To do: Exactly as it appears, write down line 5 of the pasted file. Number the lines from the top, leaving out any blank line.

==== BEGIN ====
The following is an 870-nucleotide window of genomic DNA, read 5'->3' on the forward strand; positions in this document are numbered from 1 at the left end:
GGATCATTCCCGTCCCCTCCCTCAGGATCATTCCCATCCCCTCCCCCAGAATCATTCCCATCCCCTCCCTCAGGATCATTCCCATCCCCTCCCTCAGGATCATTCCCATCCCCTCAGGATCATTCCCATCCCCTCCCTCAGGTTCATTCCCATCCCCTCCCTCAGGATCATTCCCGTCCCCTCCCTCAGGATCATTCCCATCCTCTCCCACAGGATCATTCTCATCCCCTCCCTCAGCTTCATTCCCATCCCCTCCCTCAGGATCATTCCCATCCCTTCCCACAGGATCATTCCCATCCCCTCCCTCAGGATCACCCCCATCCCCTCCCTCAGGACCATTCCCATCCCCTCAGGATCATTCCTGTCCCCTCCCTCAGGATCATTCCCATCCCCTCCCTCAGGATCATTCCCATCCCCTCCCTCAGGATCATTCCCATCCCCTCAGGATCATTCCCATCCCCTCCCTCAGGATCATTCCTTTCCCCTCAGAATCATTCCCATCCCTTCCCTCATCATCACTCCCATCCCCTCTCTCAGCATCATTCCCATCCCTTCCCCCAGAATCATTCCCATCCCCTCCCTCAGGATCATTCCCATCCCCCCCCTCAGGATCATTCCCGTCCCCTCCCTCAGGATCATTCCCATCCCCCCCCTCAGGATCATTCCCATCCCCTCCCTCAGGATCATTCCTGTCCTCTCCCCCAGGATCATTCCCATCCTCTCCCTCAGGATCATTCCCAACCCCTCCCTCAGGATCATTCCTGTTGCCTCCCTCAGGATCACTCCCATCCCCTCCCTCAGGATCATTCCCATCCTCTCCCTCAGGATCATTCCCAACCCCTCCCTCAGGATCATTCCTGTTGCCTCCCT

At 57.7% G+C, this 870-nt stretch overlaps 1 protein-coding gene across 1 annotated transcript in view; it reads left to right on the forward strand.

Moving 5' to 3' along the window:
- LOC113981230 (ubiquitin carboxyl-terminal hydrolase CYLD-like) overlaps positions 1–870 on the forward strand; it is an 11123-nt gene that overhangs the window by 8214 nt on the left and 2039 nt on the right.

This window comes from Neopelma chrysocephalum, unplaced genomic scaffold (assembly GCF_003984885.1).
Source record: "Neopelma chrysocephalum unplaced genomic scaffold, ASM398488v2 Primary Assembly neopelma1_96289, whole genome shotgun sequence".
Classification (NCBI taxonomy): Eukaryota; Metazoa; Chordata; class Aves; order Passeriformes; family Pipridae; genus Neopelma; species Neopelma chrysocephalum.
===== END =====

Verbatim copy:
- LOC113981230 (ubiquitin carboxyl-terminal hydrolase CYLD-like) overlaps positions 1–870 on the forward strand; it is an 11123-nt gene that overhangs the window by 8214 nt on the left and 2039 nt on the right.